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Tag: mushroom

Baby, It’s Cold Outside: Mushroom Asparagus Risotto

Holy crap, it’s cold. I mean, for D.C. And dark. It’s dark, too. What better time then, to have some friends over and huddle around the stove stirring a delicious pot of risotto? Done and done. Since our guests were mostly veggie, I even made veggie stock from scratch. (Yes, that light you see is my halo glowing.)
Fortunately, the effort involved in risotto is quite a convivial one, and I don’t think anyone suffered for having to keep me company in the kitchen as the rice made its magical transformation into silky wonderfulness. You could go wild with the additions, of course, but having made several risottos in the past few weeks, I can say with confidence that a few judiciously chosen ingredients of quality is better than several. Here, woodsy mushrooms and bright, verdant asparagus and depth and perfume. A little lemon zest at the end could be nice too, but then I think a little lemon zest improves just about anything.
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FMC Mushrooms: Saute Simply for a Scintillating Supper

mushroomsLSo, after the cardoon challenge (*FAIL*), and the sunchoke challenge (*toot*), I was so relieved to open Joe’s bag to see an array of mushrooms. And not, you know, tree bark or bee larvae or clods of dirt or something. These were lovely specimens too… cremini, oyster, chanterelle, and a few others I couldn’t identify. Trusting Joe and his vendor, I proceeded to think about what to do with my little pile of treasure. Since they were so lovely, I really wanted to keep the mushrooms themselves front and center. It was also a weeknight, so I didn’t want to spend forever messing around with them either.

Rummaging through the cupboards, I came across some stone ground cornmeal that got me in the mind to do a soft, creamy polenta topped with simply sauteed mushrooms. Easy, quick, and delicious. Sold. I only added a few things to the mushrooms to keep the spotlight on them; the shallot, wine, and parsley are all very much supporting players. Technique is important here, if not at all difficult. Start with a big pan that will hold your shrooms with plenty of breathing room so they actually saute and don’t steam defeatedly in their own juices. Preheat the pan and use high heat; the mushrooms can take it. They should squeak when you toss them, and pick up some good golden brown color. Then, drop the heat and carry on with the shallot and everything else at a more relaxed temperature. And, because, I’ve never met a lily that couldn’t be gilded just a little, hit ’em at the end with a drizzle of truffle oil to tie everything together. A restrained dusting of parmesan could also be a nice finish. Mr. T gave this little supper an enthusiastic thumbs up.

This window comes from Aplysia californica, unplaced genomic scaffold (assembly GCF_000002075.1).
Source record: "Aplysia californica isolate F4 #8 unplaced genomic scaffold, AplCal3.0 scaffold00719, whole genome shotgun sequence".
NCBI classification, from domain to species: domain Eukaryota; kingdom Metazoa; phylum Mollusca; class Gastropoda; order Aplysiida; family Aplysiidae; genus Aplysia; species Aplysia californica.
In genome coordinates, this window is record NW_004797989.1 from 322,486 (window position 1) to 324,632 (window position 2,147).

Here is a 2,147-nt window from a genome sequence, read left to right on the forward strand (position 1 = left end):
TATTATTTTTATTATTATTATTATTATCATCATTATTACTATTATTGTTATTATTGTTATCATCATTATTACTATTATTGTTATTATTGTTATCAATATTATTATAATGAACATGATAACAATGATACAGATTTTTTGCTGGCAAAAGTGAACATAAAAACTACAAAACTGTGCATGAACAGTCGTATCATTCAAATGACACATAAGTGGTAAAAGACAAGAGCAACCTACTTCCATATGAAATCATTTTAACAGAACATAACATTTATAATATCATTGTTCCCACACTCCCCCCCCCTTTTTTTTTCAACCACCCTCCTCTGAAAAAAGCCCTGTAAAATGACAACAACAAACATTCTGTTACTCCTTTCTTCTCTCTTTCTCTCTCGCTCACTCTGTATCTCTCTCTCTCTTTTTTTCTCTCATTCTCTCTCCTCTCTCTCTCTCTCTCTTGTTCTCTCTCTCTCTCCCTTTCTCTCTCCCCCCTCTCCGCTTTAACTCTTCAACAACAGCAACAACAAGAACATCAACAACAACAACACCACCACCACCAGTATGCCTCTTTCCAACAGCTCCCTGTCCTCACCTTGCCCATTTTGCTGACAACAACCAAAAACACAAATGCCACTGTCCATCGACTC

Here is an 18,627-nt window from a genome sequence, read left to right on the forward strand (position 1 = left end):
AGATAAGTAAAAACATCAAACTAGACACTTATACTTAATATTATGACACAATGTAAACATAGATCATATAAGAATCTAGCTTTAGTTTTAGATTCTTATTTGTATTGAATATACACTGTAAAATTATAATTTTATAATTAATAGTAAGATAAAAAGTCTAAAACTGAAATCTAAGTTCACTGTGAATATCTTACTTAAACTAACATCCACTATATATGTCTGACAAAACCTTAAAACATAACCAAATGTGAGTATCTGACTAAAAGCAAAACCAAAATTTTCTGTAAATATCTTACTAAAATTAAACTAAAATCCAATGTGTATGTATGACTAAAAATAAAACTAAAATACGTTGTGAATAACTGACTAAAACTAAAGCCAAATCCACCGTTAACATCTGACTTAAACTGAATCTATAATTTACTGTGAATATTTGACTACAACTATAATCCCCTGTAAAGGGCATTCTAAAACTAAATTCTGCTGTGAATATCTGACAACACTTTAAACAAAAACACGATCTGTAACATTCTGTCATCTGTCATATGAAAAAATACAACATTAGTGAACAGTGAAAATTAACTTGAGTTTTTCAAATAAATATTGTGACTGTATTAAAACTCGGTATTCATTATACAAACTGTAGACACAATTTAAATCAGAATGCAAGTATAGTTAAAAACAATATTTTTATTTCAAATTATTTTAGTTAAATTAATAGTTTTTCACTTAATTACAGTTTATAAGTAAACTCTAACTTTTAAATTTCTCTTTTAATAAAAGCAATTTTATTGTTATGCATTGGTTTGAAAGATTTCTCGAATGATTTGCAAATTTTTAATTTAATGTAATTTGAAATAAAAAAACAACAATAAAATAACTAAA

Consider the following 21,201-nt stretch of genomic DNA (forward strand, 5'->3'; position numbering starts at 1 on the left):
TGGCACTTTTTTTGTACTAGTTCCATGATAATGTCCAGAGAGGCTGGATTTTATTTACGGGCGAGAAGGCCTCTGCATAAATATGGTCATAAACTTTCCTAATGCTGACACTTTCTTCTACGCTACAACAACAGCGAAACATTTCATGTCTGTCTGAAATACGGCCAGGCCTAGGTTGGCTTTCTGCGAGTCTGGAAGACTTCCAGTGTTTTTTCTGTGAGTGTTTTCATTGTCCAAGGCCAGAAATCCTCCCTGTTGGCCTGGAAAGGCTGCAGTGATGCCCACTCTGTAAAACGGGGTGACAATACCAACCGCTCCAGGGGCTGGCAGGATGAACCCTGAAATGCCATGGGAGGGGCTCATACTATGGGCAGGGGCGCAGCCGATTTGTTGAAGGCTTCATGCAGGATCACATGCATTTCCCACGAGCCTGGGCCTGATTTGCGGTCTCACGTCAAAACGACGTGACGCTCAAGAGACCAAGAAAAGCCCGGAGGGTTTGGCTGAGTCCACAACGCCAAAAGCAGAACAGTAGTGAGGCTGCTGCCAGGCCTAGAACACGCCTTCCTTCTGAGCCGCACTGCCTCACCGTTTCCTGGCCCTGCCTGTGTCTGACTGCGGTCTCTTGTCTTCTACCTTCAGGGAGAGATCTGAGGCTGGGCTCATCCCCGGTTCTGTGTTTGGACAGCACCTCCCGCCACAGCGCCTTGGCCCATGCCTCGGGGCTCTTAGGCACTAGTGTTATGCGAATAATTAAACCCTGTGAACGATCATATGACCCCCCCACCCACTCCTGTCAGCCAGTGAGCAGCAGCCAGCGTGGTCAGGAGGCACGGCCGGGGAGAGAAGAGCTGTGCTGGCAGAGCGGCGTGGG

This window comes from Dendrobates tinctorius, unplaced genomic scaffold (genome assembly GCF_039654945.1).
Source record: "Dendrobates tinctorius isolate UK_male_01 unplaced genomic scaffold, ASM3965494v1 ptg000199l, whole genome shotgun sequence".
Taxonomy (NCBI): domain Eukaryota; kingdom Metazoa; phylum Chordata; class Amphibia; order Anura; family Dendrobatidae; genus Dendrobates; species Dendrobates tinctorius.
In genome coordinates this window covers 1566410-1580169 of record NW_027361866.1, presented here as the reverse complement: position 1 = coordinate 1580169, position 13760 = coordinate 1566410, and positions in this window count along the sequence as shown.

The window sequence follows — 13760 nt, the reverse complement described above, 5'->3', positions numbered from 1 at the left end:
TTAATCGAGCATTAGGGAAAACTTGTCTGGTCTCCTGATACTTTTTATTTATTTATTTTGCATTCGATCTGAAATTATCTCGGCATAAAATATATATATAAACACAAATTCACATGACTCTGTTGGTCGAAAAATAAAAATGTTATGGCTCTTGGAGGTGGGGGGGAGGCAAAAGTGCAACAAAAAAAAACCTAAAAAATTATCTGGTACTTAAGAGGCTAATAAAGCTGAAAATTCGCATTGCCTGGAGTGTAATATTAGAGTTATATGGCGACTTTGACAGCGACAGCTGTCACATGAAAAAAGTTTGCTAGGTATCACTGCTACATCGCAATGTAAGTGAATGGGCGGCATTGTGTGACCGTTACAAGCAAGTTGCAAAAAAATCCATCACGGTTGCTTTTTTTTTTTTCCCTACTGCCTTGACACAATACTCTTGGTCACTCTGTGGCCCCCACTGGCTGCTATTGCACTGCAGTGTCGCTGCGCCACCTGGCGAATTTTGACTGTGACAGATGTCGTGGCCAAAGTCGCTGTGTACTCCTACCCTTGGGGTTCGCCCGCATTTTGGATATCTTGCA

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Farmers’ Market Challenge: ‘Yeah, man… Shrooms’

mushroomTime for another installment of our Farmers’ Market Challenge. The pickings continue to be slim at the market, though I did appropriate some beautiful rockfish which I’ll detail in a post next week. As both Challenge Cardoon and Challenge Sunchoke were both a little hard to swallow–or at least digest–I was desperate to find something neither excessively weird nor utterly gut-shattering. That means no turnips!

For this challenge, then, I am pleased to present an assortment of meaty mushrooms from the always consistent, reliable, and lovely Ferial Welsh (Sundays at the Dupont Farmers’ Market) are on the menu. I picked up a variety of specimens: oyster, cremini, enoki, and perhaps a few others. Far more exciting than your average supermarket buttons, and these are only a tiny percentage of the wild and wonderful world of fungus.

Luke, I promise to bring you your share tonight!

I’m thinking something I’ll be doing something vegan with my mycological bounty as ‘that friend’ will be over again tonight, and I’m looking forward to seeing what Mr. Perfect comes up with. What are your go-to mushroom preparations–at least, the ones that don’t involve sweat lodges, peyote, and vision quests?

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